Two hours later, based on more research involving a mismatched part number, odd battery shell and strange battery info (something most buyers may not bother with since, after all, the battery fit the laptop and said “Lenovo”), I concluded that the battery I received had either been refurbished or had new rechargeable cells packed in a genuine Lenovo case.

To add insult to possibly major injury, the seller feedback I posted indicating the seller had not shipped what was described was removed, twice, with the seller claiming it was a “product review” and not feedback in an apparent transparent attempt to game the feedback score. Amazon, at least, apologized for the removal.

The good news in all instances – and not coincidentally Amazon’s ultimate defense – is that Amazon was willing to take everything back and pay return shipping. The not-Canon toner cartridge went back (repurchased at Costco), the Lenovo battery went back (ordered later from NewEgg.com) and the faux Dirt Devil filters, which I kept, led to an accepted offer of a $10 promotional credit to cover the price difference.

Was I satisfied? Yes. Was I happy?

To answer the latter, scan customer reviews on Amazon for many OEM replacement parts or accessories. Then gauge the frustration. I’m not alone.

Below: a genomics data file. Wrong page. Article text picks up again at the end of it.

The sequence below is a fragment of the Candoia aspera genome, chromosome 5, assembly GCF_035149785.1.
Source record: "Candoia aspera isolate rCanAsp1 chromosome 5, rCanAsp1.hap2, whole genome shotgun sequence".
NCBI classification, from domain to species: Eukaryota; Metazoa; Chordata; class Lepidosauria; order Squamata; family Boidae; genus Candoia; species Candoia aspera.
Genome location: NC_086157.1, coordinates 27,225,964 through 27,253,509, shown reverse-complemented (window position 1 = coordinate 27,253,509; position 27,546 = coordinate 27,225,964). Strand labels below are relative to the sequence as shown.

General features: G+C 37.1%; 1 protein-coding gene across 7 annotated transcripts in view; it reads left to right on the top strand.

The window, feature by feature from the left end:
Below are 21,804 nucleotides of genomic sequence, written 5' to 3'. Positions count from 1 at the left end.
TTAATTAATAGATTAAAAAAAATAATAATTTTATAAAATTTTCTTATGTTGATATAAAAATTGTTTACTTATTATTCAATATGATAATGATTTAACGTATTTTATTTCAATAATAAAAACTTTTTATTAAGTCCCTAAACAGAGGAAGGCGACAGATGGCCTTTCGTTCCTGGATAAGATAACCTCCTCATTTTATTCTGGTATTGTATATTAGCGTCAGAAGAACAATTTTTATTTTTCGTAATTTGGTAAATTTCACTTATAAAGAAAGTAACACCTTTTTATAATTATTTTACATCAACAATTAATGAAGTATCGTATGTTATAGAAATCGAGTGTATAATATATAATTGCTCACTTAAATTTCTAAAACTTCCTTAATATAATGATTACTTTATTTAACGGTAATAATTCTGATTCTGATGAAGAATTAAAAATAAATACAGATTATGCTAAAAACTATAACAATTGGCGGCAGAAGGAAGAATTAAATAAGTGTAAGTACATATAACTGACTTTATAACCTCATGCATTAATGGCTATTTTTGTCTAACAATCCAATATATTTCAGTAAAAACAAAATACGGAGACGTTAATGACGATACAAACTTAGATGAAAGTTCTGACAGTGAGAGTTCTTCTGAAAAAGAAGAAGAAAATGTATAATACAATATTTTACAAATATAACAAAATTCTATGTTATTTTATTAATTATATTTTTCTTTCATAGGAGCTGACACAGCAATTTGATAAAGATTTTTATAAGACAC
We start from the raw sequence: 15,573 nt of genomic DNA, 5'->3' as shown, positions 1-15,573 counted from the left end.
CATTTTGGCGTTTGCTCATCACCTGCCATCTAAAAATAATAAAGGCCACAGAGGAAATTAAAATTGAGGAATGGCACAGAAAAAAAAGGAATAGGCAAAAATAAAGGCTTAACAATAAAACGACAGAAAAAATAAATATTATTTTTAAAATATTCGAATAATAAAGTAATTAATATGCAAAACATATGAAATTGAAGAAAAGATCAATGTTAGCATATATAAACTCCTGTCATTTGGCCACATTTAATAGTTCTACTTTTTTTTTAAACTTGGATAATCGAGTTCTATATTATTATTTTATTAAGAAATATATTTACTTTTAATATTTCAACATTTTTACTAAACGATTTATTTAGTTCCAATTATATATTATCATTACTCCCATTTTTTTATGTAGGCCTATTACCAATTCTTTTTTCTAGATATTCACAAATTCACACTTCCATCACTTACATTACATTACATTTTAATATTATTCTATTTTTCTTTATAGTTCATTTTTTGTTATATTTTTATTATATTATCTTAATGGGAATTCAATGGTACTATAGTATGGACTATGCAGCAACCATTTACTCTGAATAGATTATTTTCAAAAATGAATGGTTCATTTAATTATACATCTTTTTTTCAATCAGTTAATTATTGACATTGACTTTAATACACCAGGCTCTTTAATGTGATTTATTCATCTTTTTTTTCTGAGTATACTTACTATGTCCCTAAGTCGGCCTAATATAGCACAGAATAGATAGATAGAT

While honest mistakes are inevitable and Amazon seems to quickly correct problems once contacted, there’s a sense it’s a good business to be an Amazon-fulfilled seller claiming to offer competitively priced OEM accessories. Until something else arrives. Perhaps a small subset of those sellers hope the customer doesn’t think it’s worth the hassle to return, or it’s so well disguised (as in the case of my laptop battery) that it goes undetected. (Amazon did forward my battery concerns to its investigations team which deals with “possible violations of our seller policies.”)

Even if a substitute works, all is not necessarily fluffy happy bunnies. Warranties can be voided if non-OEM replacements are used. And, call me old-fashioned, but I want to get what I paid for, not lip-synch instead of live.

Though I was made whole in dollars and Amazon itself has been responsive and helpful, these experiences cost me in time that it took to realize what I received wasn’t what I ordered, to deal with many email exchanges, and to buy elsewhere.

And these experiences cost Amazon, too – in eroding a fanboy customer’s once rock-solid trust.

Comments

  • Forrest Corbett

    This is one of the main reasons why I don’t buy much from Amazon – you never know what you’re going to get. Even if the reviews say the product is genuine, the reviews could be for another vendor of the “same” product. Photos, description, “by” line… all may indicate the product is OE. But when you get it…

    • http://www.intrinsicstrategy.com FrankCatalano

      I think that’s the heart of the matter – the regulation of Amazon’s Marketplace sellers. If Amazon had a way to verify that, at the very least, items Amazon directly fulfills in orders for sellers (including Amazon’s own items) strictly match the described manufacturer / part numbers / etc., and barred sellers it fulfills from offering a non-OEM product on a clearly OEM accessory page, it would help. And it may prevent a fair amount of customer service back-and-forth and returns, which can’t be inexpensive for Amazon.